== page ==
An inherent risk of employing a software development company to develop software is that they might also be hired in the future by a competitor or even worse make the software themselves. The contract needs to address this risk clearly with a non-competition wording somewhere. Here is an example:
"..for a period of x years after the termination of this contract the developer shall not develop, reproduce, promote, distribute, market, license or sell any product or service that competes directly with the Work Product provided to customer, nor shall the developer enable any third party to compete directly with customer..."
5. Hiring Resources
The team that builds the software becomes experts of the system. If the software project becomes very successful the customer may want to retain certain members of the team. The software development company would obviously be worried about this. So this need to be clarified right from the beginning in the contract. Software resources are precious, so this is a delicate situation and finding the right balance is difficult. Here is a wording that is pretty fair:
"...customer may request developer to place named team members as direct customer employees, with the express prior written consent of developer. Developer shall be entitled to compensation for placement of such employees; the relevant compensation shall be discussed and agreed prior to any discussion of such placement with the employees concerned..."
Disclaimer: I am not a lawyer. You should always seek professional legal advice when you are setting up a contract.
As usual, I'll finish with a stolen cartoon from Dilbert. But to give something small back, have you read Scott's book "How to Fail at Almost Everything and Still Win Big: Kind of the Story of My Life"? If you haven't you should. Really good stuff.
Having a great software idea in your head and a fast moving software team to make that idea a reality is what it must be like to be on drugs. It’s addictive, it makes you stay high and there is nothing in this world that you can quite see with pessimism. This is what makes software entrepreneurship so attractive, this is what makes thousands maybe even millions give up their jobs and jump into this unknown, knowing all the risks and odds.
But beyond all the known risks there is an enemy that is always lurking– and very few people recognize it. If not recognized this enemy can kill.
The enemy is within. It is your enthusiasm! Yes, the very thing that makes the start-up successful, the experience amazing and that fosters innovation can also if not kept in check destroy everything.
Kaz, as a software development consultancy, that works with early stage start-ups and their highly driven owners and leaders, we’ve seen that enemy many times. And we have helped our clients tame this enemy and use it in right direction for the right causes.
Today I will list the top 5 reminders we give to our clients - to keep that enemy in control.
1. Remember that the app will solve only one thing.
In the mind of the owner the original idea of the software evolves and starts to become something that can solve anything. Maybe it can, but time and money both are limited. And the urge to add yet another feature to cover yet another use case can derail the software building process and eventually delay things enough to make the app fail.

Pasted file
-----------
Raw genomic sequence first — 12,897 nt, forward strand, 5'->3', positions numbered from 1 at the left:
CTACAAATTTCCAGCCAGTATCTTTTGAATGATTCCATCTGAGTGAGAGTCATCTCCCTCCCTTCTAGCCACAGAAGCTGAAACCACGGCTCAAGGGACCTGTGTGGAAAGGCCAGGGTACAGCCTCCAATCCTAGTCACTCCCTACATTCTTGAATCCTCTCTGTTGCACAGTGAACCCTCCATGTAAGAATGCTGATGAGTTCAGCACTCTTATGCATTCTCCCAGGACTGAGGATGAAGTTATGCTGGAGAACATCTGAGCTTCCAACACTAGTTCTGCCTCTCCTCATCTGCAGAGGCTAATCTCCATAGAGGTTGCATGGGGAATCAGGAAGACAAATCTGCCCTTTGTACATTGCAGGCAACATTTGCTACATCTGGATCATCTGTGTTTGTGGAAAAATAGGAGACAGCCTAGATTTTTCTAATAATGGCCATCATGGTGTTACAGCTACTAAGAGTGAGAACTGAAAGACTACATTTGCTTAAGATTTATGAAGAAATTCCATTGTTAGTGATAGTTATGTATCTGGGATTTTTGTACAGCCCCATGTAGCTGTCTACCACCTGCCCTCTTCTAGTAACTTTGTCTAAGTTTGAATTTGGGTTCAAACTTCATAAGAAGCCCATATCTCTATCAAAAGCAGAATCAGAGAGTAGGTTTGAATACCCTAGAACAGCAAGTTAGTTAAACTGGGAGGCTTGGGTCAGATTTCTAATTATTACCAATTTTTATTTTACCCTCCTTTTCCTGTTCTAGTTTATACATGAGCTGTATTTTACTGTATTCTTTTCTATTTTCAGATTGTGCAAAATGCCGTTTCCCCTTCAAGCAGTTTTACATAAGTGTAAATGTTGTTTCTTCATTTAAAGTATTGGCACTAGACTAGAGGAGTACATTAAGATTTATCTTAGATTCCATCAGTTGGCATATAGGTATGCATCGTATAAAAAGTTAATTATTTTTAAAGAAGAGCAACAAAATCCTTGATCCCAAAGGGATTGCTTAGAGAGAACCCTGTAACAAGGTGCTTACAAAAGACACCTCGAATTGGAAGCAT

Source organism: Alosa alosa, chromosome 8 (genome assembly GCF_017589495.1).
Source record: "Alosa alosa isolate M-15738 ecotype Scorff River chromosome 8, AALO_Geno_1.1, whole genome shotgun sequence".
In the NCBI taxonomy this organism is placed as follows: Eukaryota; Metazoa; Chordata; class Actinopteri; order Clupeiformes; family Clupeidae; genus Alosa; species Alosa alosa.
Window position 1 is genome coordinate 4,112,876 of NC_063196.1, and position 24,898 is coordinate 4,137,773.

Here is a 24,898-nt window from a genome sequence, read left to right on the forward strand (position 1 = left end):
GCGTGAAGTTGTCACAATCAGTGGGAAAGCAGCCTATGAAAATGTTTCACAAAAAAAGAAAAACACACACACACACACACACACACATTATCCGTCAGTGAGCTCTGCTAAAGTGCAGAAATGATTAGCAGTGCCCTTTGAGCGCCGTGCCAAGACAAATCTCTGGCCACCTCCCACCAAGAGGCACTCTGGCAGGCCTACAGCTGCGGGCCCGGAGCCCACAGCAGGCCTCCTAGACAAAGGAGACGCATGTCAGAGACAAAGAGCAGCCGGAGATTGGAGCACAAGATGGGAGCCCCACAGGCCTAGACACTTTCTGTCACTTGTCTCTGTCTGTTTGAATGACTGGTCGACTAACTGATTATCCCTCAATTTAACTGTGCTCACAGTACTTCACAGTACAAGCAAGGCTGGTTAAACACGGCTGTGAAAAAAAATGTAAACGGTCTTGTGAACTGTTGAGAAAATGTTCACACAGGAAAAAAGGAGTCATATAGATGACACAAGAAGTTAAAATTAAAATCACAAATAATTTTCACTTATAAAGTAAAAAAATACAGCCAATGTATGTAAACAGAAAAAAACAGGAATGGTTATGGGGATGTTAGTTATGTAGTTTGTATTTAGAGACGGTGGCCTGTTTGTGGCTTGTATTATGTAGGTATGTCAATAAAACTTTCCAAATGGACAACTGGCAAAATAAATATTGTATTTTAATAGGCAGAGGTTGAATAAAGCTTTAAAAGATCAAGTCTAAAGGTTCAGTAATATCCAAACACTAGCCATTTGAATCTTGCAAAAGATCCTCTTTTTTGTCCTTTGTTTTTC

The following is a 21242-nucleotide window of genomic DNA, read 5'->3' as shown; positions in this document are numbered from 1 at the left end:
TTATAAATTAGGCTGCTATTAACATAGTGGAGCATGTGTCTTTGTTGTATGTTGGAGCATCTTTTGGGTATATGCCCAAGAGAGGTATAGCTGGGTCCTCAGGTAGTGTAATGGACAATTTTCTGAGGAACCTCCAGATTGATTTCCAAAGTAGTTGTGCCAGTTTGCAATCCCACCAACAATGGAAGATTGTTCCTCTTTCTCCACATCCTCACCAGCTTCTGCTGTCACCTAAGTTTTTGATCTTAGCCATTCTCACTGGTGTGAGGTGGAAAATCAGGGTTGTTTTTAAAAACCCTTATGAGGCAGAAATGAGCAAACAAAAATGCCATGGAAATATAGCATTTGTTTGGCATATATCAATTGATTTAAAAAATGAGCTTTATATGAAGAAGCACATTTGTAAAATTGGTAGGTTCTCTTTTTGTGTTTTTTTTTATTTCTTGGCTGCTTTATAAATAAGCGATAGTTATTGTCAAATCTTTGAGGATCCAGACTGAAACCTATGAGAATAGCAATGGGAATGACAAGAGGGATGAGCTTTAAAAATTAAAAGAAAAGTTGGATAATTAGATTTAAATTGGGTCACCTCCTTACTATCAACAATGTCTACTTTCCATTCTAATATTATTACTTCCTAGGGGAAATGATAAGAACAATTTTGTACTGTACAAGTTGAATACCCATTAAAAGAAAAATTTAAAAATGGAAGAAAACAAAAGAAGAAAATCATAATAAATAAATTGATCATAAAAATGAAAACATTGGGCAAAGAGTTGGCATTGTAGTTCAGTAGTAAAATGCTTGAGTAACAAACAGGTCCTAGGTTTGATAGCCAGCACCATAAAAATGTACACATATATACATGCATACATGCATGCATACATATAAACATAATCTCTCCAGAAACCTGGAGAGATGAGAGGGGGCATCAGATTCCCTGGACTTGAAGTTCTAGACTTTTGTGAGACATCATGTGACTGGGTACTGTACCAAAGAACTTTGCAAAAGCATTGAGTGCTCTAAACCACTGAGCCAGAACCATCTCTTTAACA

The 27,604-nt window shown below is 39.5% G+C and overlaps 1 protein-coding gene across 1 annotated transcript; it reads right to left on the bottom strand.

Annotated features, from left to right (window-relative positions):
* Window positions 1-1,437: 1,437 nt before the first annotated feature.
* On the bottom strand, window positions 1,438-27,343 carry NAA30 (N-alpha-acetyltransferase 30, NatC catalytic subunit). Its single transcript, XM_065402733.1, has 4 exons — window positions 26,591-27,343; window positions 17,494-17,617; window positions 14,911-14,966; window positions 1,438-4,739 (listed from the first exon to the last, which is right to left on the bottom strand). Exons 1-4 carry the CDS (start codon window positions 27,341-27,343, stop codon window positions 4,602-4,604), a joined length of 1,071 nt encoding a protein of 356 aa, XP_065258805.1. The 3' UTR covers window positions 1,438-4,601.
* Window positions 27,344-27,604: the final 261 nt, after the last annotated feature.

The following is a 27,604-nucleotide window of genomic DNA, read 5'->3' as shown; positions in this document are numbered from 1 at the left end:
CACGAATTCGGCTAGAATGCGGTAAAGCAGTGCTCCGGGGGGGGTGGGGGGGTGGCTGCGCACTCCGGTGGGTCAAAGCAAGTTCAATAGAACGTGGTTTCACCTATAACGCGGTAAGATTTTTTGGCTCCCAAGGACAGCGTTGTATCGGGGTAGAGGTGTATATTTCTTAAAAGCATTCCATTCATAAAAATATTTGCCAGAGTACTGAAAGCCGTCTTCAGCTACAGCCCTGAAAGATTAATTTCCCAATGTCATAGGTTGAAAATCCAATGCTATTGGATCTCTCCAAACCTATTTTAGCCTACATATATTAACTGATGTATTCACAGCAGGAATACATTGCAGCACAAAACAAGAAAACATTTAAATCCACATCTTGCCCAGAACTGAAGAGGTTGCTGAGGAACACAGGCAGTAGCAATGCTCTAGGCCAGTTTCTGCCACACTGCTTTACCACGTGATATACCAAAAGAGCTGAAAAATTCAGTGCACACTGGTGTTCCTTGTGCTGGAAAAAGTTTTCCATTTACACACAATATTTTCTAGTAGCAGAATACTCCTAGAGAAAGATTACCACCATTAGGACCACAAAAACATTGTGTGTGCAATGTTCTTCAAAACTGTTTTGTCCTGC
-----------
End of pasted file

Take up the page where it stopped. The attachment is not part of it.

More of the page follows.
The only way to keep things in control is to remember that however great the app, it will probably solve only one human pain – that is the most important use case and everything else can be discarded. The focus should be only that single use case, and release with that use case.
We sometimes suggest our clients to have the use case put into a single sentence, print it out and paste it in front of them somewhere visible.
2. Remember to compromise
A piece of software is all about compromise. You have to compromise on features, bugs that need to be fixed, delays you have to accept – the list is endless. By knowing when to compromise and on what, you make development process smooth and meet the deadlines. And most importantly for early stage startups get the release up where people can start using it.
For entrepreneurs, their idea and thus the software is like their own child. This makes it very difficult to compromise. In some cases, we’ve found, they forget that it is good to compromise. They start treating compromise as something evil. And this has huge negative impact on delivery schedules.
Remembering to compromise is something that makes the difference between a software out on production box and a software in an endless loop of fine-tuning in the dev box.
3. Remember to trust others
Software requires collaboration. A single person cannot get everything done to get a software from ideas to reality. And collaboration implicitly requires trust.
Normally a software group can easily create trust amongst its members (obviously things can go wrong, but that’s because of some real problem in the team). But in a start-up scenario, especially in its early stages, sometimes the owner can find it difficult to form that trust relationship with her developers. The cause, I think, is because of the constant feedback she gets from the team about the time it might take get certain cherished features done, etc. As harbinger of bad news, typically the team lead may seem to be the person who always dampens the spirit. This can sometimes make the owners difficult to trust the lead or the team. And if that happens everything suffers.
Teaching herself to trust can be one of the best things that an entrepreneur can do to help the team. When we face circumstances like this, we try communicating this in various ways. Not being Dutch and not having the wonderful ability to say things directly makes it difficult for us! But our way out is to do it in little steps and also to involve the owner more with the actual development process so that she can understand things better.